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Principals Diary

Impress your management with the task list in principals diary. An Exclusive Diary especially designed for Principals / Directors / Head of Schools / Coordinators / HOD's

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July 2018
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  1. Advice to principals about technology

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    Principals have so many responsibilities on their shoulders, and their greatest concern is that students are learning and there is evidence that learning is taking place in the school. While that concern is the primary goal of any school or school system, the myriad of other responsibilities competes for the amount of time that is needed for new technologies to be introduced, teacher competencies developed, and monitoring of student involvement in technology to be the constant primary focus of the typical school principal. What can be done about the situation? Good principals know how to delegate responsibilities, and that is the beginning of opening the world of technology into a school’s infrastructure. Principals know which teachers are technologically proficient and which teachers want to be more techno friendly in the classroom. The first piece of advice is to make the best use of that group of teachers. Develop a team of teachers who are familiar with using technology in the classroom, pair those teachers with the teachers who want to engage students with new technology but are not sure where to begin, and give this group TIME.

    Time must be provided for this team to develop and hone their schools, share their excitement, help one another with problems, and discover new uses for technology. A technology team that has time to meet for discussions and training sessions becomes the basis of a group of teachers who act as technology troubleshooters within the school. For the team to be a workable group, the teachers involved need time to determine what their goals are for technology use in the school. With this framework in mind, the teachers can begin meeting to learn and share techno ideas with each other. This time is extremely important because teachers who want to use technology must have the time to become familiar and proficient with the technology available in the school. Their confidence in using that technology is important because these teachers become the resource persons for other teachers who see the need for technology but have not taken the plunge into incorporating new devices, software, and web resources in their classes. The more teachers in this team, and the more confidence exhibited by the teachers in this team, the better the resource base for the entire school. The efficacy and efficiency of such a team is valuable not only for the students of those classrooms, but also for the impetus of drawing other teachers into effectively using technology. This resource group makes it easier for teachers less familiar with the technology age to get the assistance they need to become confident in using techno resources in their own classrooms. In addition, this team can provide different in-service training sessions based on teachers’ needs and wants for incorporating technology in a variety of content areas. More diversity on the resource team provides more possibilities for drawing in teachers reluctant to use technology. In-service days can provide specialized training sessions depending on what the staff needs as a whole and in specific groups. This resource team provides more individuals to work with teachers in developing content, assignments, and creativity across the curriculum. These teachers are willing to go into a classroom during their planning period to set up materials and provide guidance to a teacher using a new tech tool for the first time. The increased camaraderie among staff members is a boon for students and makes the principal’s job a little easier as well.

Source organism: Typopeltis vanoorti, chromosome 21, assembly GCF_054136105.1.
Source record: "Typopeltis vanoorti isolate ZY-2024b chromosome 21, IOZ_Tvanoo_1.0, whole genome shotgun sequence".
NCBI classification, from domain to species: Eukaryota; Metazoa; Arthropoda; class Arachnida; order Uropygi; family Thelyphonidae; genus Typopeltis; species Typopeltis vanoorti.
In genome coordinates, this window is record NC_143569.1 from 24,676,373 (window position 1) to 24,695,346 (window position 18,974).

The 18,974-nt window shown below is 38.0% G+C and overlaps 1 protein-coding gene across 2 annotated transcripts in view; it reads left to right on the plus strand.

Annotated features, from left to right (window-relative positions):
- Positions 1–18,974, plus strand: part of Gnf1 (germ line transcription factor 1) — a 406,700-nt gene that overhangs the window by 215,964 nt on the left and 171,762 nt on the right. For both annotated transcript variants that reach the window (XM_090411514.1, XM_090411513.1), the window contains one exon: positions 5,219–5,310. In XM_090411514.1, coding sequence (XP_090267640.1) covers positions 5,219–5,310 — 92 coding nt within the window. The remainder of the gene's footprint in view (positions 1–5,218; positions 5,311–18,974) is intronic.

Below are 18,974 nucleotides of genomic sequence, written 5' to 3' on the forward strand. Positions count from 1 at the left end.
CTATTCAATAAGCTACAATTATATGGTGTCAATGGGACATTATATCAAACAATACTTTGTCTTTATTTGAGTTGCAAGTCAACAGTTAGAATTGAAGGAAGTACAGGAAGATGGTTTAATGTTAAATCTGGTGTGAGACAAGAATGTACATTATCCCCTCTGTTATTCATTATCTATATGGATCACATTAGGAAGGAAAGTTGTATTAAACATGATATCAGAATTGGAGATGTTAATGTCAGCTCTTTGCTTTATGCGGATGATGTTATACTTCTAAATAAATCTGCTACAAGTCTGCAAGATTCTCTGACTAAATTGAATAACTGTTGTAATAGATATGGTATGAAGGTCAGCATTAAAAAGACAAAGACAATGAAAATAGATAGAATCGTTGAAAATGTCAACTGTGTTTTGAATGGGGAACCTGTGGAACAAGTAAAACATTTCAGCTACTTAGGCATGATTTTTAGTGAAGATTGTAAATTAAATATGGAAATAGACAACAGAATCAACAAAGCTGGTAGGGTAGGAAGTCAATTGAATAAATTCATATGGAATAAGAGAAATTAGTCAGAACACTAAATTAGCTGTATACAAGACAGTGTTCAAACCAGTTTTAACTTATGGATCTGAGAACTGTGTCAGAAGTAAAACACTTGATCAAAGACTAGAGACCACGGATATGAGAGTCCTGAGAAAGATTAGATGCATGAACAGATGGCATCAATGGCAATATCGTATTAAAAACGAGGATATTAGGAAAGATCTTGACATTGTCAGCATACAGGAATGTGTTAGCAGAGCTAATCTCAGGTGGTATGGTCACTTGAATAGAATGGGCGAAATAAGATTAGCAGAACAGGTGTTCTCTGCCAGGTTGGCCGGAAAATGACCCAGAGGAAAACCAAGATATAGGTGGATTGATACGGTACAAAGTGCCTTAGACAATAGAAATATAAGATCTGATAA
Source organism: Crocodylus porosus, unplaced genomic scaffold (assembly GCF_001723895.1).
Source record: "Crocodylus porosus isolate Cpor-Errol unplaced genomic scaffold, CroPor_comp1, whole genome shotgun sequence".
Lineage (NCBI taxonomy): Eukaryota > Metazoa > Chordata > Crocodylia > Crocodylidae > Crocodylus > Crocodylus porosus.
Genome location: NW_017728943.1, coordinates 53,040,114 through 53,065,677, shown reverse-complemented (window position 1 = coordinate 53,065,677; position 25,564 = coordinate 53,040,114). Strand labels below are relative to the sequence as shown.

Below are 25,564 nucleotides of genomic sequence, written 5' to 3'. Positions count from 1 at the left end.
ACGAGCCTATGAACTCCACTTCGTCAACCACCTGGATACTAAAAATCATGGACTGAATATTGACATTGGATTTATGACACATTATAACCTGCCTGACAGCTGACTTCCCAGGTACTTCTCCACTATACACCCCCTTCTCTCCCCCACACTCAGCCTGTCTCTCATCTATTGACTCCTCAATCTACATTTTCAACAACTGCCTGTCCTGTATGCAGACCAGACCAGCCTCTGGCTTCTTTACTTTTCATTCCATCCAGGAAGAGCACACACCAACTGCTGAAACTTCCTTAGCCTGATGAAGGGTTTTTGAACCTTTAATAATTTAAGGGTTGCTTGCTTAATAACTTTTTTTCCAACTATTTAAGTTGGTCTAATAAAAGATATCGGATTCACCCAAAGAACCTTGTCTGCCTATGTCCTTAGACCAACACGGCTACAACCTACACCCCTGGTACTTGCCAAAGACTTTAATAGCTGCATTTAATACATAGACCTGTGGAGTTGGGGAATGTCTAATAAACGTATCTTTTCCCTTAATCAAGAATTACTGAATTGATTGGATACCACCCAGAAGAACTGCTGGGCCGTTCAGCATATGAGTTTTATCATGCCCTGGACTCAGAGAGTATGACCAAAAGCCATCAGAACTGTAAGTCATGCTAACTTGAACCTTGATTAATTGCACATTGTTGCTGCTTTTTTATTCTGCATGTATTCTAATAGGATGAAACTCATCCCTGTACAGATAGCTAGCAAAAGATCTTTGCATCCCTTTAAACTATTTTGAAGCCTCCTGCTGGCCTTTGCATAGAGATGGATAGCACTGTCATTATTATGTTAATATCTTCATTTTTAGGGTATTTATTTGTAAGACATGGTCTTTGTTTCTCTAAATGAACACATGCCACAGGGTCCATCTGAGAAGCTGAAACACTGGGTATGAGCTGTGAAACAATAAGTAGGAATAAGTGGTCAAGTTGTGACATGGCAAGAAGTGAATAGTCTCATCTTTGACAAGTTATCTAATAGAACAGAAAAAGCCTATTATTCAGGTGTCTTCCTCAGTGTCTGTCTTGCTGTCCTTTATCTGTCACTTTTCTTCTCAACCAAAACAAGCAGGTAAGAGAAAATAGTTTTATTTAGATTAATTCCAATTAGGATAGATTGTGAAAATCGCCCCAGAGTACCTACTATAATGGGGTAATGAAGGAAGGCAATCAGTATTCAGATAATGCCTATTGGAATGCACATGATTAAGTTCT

Of course, new technological tools are needed if principals hope to keep a school moving forward in the 21st century goals for education. A piece of advice regarding the acquisition of these tools is to make sure that several teachers receive training for each techno tool that is brought into the building. It does not help to acquire a myriad of tech tools that no one uses because no one has been trained in the use of the tool and how to incorporate the tool in daily lesson planning. Having only one person on staff who is familiar with the tool means that teacher is overtaxed to help everyone else in the building to develop the competency needed to incorporate that device, software, or resource. In addition, having several teachers trained to use each piece of equipment or resource provides those teachers with the opportunity to develop creative new ways of implementing the technology. The science teacher sees a totally different perspective of the equipment than does the English teacher or the math teacher. These three teachers together will share their perspectives and develop unique and sometimes unorthodox means and methods for incorporating new technology, and this gives rise to finding more varied uses of the item throughout the school.